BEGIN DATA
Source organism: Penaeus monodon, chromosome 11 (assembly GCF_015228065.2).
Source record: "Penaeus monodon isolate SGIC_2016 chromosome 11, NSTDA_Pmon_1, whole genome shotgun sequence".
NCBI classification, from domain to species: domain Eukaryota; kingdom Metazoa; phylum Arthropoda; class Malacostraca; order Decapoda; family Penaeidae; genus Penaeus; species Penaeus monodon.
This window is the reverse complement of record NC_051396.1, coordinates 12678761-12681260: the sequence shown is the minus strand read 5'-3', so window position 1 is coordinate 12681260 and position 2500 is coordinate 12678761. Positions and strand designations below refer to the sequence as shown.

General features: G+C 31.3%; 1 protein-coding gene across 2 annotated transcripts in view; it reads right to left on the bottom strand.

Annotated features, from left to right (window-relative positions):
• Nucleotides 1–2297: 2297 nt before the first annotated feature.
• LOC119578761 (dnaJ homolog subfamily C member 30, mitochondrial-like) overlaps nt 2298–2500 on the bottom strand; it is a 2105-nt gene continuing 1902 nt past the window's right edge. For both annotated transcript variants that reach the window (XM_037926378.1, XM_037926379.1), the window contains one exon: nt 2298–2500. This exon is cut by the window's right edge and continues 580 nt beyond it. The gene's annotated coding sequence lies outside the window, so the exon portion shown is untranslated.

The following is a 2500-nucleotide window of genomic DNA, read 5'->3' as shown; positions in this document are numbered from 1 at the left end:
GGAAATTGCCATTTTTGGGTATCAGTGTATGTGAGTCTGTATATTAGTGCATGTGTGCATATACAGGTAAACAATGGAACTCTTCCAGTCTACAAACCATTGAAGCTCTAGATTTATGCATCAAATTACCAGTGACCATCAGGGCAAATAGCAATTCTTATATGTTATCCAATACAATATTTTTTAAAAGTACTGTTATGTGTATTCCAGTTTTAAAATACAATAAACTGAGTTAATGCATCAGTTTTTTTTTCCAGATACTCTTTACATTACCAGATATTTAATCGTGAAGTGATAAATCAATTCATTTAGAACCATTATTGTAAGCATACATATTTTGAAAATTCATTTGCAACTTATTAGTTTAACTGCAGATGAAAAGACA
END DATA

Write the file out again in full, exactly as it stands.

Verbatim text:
Source organism: Penaeus monodon, chromosome 11 (assembly GCF_015228065.2).
Source record: "Penaeus monodon isolate SGIC_2016 chromosome 11, NSTDA_Pmon_1, whole genome shotgun sequence".
NCBI classification, from domain to species: domain Eukaryota; kingdom Metazoa; phylum Arthropoda; class Malacostraca; order Decapoda; family Penaeidae; genus Penaeus; species Penaeus monodon.
This window is the reverse complement of record NC_051396.1, coordinates 12678761-12681260: the sequence shown is the minus strand read 5'-3', so window position 1 is coordinate 12681260 and position 2500 is coordinate 12678761. Positions and strand designations below refer to the sequence as shown.

General features: G+C 31.3%; 1 protein-coding gene across 2 annotated transcripts in view; it reads right to left on the bottom strand.

Annotated features, from left to right (window-relative positions):
• Nucleotides 1–2297: 2297 nt before the first annotated feature.
• LOC119578761 (dnaJ homolog subfamily C member 30, mitochondrial-like) overlaps nt 2298–2500 on the bottom strand; it is a 2105-nt gene continuing 1902 nt past the window's right edge. For both annotated transcript variants that reach the window (XM_037926378.1, XM_037926379.1), the window contains one exon: nt 2298–2500. This exon is cut by the window's right edge and continues 580 nt beyond it. The gene's annotated coding sequence lies outside the window, so the exon portion shown is untranslated.

The following is a 2500-nucleotide window of genomic DNA, read 5'->3' as shown; positions in this document are numbered from 1 at the left end:
GGAAATTGCCATTTTTGGGTATCAGTGTATGTGAGTCTGTATATTAGTGCATGTGTGCATATACAGGTAAACAATGGAACTCTTCCAGTCTACAAACCATTGAAGCTCTAGATTTATGCATCAAATTACCAGTGACCATCAGGGCAAATAGCAATTCTTATATGTTATCCAATACAATATTTTTTAAAAGTACTGTTATGTGTATTCCAGTTTTAAAATACAATAAACTGAGTTAATGCATCAGTTTTTTTTTCCAGATACTCTTTACATTACCAGATATTTAATCGTGAAGTGATAAATCAATTCATTTAGAACCATTATTGTAAGCATACATATTTTGAAAATTCATTTGCAACTTATTAGTTTAACTGCAGATGAAAAGACA